Dantron is a laxative medication withdrawn from the market in many nations due to concerns about potential toxicity. In regions where it is available, access may be restricted to specific patients, while others have no such restrictions. The medication can stimulate bowel movements within six to 12 hours after a dose, and may help patients with severe constipation caused by opioids as well as other medications known to interrupt bowel function. Patients who wish to use it may want to discuss their options with a medical provider to determine if it is the best choice.
This compound was originally derived from natural chemicals found in trees and used as laxatives for over a century before potential concerns about carcinogens developed. Doses depend on a patient’s weight and age. If the medication doesn’t seem to be working, the patient may be advised to wait before taking a second dose in case it is just acting slowly. Waiting can prevent extreme discomfort caused by an excessive amount of dantron in the gut.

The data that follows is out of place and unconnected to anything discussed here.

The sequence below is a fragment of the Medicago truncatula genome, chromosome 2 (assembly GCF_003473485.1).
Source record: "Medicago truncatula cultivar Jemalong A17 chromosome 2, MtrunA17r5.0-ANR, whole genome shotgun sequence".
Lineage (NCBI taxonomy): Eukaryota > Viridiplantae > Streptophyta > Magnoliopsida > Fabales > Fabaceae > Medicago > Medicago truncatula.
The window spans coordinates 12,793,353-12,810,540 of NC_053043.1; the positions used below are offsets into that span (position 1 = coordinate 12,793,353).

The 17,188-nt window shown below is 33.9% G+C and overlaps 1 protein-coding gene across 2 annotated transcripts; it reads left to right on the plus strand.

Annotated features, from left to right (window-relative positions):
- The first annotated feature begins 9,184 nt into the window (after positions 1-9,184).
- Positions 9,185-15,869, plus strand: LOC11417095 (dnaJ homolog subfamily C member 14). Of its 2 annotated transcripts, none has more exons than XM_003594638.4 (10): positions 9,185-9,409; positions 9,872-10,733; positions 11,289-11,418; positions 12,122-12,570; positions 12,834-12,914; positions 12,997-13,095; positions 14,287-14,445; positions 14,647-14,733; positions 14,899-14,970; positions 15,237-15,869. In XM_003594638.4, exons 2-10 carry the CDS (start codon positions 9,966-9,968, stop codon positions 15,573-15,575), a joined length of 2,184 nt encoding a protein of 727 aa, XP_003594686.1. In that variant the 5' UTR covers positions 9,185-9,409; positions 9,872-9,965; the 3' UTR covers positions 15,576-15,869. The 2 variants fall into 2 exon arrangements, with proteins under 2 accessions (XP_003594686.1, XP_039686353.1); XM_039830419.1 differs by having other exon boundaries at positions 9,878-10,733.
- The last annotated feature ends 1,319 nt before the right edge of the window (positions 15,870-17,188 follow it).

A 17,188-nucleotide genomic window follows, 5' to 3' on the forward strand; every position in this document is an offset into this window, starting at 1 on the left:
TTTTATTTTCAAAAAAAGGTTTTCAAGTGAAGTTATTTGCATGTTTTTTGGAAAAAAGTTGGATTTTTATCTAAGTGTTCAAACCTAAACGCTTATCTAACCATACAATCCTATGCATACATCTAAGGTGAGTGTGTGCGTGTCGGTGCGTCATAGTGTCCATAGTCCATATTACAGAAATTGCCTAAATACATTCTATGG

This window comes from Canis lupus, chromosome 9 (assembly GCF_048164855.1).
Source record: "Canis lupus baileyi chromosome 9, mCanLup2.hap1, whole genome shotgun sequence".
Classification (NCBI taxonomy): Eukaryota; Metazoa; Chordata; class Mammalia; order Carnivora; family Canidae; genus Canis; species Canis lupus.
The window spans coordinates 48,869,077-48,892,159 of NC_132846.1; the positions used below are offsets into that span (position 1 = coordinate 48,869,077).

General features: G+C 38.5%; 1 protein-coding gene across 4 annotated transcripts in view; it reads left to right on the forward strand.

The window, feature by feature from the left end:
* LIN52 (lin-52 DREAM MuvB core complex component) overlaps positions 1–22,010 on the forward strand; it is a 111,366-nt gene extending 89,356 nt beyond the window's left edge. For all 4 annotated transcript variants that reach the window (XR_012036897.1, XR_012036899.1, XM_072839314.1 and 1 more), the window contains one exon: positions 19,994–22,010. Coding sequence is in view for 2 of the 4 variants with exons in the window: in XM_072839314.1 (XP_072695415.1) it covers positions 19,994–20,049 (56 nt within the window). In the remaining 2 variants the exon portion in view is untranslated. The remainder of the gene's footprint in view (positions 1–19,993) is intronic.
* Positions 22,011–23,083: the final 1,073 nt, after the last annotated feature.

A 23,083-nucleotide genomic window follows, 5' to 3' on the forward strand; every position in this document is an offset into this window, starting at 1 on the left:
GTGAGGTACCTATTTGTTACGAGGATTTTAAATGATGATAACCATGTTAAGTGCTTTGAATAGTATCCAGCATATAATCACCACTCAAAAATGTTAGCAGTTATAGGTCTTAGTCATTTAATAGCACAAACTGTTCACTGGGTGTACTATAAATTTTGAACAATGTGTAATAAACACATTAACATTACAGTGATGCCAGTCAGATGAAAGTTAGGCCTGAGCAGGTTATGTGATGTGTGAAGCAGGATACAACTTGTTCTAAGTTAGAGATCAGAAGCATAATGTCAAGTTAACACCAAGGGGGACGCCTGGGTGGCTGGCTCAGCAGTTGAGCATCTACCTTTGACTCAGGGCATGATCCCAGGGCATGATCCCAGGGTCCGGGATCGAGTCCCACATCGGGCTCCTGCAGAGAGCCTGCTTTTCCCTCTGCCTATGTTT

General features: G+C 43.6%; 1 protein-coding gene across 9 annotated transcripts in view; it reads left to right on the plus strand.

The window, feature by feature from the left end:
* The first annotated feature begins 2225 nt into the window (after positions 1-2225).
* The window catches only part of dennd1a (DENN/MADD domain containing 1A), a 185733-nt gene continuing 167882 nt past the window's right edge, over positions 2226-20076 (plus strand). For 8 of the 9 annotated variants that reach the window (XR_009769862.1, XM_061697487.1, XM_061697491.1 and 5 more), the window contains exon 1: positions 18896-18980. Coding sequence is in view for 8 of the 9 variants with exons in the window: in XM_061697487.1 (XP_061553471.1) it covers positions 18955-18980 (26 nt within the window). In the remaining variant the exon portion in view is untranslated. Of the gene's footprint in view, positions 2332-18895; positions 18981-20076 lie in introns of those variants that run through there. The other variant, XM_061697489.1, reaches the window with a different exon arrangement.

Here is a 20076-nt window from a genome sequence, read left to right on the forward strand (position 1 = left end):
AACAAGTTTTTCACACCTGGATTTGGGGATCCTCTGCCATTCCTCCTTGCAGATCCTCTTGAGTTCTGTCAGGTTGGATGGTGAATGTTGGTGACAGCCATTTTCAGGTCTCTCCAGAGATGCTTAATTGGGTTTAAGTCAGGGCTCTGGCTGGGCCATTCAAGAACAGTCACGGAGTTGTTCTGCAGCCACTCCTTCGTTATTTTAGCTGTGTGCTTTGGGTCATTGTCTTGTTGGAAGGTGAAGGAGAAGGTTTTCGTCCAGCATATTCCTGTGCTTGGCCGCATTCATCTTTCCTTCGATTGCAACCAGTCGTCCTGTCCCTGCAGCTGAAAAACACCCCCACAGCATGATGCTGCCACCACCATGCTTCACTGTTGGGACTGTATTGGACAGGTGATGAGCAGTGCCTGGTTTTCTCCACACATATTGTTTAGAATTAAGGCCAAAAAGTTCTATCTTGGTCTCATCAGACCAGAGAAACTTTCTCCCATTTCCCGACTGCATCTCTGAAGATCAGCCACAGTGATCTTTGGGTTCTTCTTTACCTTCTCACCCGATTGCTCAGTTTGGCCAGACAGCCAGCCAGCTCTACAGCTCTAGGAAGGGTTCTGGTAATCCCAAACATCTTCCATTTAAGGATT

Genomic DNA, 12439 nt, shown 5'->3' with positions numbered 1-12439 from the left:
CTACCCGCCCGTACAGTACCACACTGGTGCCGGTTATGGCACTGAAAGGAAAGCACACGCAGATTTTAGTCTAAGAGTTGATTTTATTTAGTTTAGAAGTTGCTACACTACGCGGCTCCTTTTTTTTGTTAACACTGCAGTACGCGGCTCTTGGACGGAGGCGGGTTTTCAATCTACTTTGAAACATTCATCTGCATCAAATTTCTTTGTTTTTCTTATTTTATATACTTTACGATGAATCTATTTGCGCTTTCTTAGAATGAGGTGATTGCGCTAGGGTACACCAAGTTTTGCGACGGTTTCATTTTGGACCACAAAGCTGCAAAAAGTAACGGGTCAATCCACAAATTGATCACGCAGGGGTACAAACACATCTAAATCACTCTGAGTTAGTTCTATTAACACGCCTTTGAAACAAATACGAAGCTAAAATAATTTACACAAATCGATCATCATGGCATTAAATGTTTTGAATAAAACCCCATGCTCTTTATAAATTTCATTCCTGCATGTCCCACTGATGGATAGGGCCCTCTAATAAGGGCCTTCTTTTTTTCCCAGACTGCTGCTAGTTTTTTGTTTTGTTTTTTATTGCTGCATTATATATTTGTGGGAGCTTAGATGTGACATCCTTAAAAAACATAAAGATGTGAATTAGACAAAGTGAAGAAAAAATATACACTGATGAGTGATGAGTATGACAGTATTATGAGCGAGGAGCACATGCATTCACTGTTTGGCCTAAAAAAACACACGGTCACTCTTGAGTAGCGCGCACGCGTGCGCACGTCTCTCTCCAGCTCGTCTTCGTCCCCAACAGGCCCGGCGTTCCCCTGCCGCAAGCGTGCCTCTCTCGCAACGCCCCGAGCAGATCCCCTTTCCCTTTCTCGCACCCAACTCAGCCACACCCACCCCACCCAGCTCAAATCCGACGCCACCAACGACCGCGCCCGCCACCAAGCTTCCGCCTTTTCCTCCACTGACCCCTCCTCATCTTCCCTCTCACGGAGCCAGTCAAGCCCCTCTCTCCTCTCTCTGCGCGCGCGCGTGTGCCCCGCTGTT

The most common known side effect of this drug is urine discoloration. Patients on dantron will notice that their urine turns red; this may explain why the compound is also sometimes used as a dye. This should resolve after patients stop taking the drug. People can also experience nausea, diarrhea, and stomach cramping while using dantron to manage constipation.
Animal studies in several nations indicated that dantron may be carcinogenic, although no specific human research has verified these data. On the basis of this information, some countries decided to ban or restrict the medication because they felt the benefits didn’t outweigh the risks. Other laxatives are available for patients who need them, and these medications are known to be safe for use. There are also concerns that dantron may cause fetal abnormalities, and it is generally advised against in pregnancy.
Some nations allow terminally ill patients to use dantron because it can be a highly effective laxative. People with terminal illnesses often require high doses of opioids to control pain, which can result in severe constipation that may resist treatment with less robust drugs. Typically, these patients will die from underlying medical problems long before any carcinogenic effects of dantron manifest, and they may benefit from permission for compassionate use. They may be advised to keep the medication in a secure location to prevent unauthorized people from accessing it, and to dispose of unused pills properly.